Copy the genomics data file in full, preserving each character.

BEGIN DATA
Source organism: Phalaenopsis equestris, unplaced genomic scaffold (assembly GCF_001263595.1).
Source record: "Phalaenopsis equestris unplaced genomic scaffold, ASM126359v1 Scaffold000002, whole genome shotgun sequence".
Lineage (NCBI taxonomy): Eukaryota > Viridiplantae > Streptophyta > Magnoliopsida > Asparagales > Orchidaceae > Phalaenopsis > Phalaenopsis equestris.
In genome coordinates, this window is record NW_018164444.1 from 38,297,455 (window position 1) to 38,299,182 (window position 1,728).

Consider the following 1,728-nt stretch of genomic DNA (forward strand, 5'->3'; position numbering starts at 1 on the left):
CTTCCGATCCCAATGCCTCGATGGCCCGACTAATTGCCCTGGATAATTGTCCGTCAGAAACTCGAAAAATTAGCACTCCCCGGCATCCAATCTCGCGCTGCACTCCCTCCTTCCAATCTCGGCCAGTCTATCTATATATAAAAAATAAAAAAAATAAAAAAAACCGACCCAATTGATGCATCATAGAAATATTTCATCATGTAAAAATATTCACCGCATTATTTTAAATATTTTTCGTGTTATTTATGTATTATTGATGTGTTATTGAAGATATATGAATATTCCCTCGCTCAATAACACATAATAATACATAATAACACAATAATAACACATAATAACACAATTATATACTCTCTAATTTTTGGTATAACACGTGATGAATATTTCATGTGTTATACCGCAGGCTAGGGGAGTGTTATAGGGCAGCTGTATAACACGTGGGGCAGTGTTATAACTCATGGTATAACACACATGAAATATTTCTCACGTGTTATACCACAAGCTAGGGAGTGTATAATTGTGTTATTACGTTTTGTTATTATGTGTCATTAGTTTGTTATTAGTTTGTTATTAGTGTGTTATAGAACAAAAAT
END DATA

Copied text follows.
Source organism: Phalaenopsis equestris, unplaced genomic scaffold (assembly GCF_001263595.1).
Source record: "Phalaenopsis equestris unplaced genomic scaffold, ASM126359v1 Scaffold000002, whole genome shotgun sequence".
Lineage (NCBI taxonomy): Eukaryota > Viridiplantae > Streptophyta > Magnoliopsida > Asparagales > Orchidaceae > Phalaenopsis > Phalaenopsis equestris.
In genome coordinates, this window is record NW_018164444.1 from 38,297,455 (window position 1) to 38,299,182 (window position 1,728).

Consider the following 1,728-nt stretch of genomic DNA (forward strand, 5'->3'; position numbering starts at 1 on the left):
CTTCCGATCCCAATGCCTCGATGGCCCGACTAATTGCCCTGGATAATTGTCCGTCAGAAACTCGAAAAATTAGCACTCCCCGGCATCCAATCTCGCGCTGCACTCCCTCCTTCCAATCTCGGCCAGTCTATCTATATATAAAAAATAAAAAAAATAAAAAAAACCGACCCAATTGATGCATCATAGAAATATTTCATCATGTAAAAATATTCACCGCATTATTTTAAATATTTTTCGTGTTATTTATGTATTATTGATGTGTTATTGAAGATATATGAATATTCCCTCGCTCAATAACACATAATAATACATAATAACACAATAATAACACATAATAACACAATTATATACTCTCTAATTTTTGGTATAACACGTGATGAATATTTCATGTGTTATACCGCAGGCTAGGGGAGTGTTATAGGGCAGCTGTATAACACGTGGGGCAGTGTTATAACTCATGGTATAACACACATGAAATATTTCTCACGTGTTATACCACAAGCTAGGGAGTGTATAATTGTGTTATTACGTTTTGTTATTATGTGTCATTAGTTTGTTATTAGTTTGTTATTAGTGTGTTATAGAACAAAAAT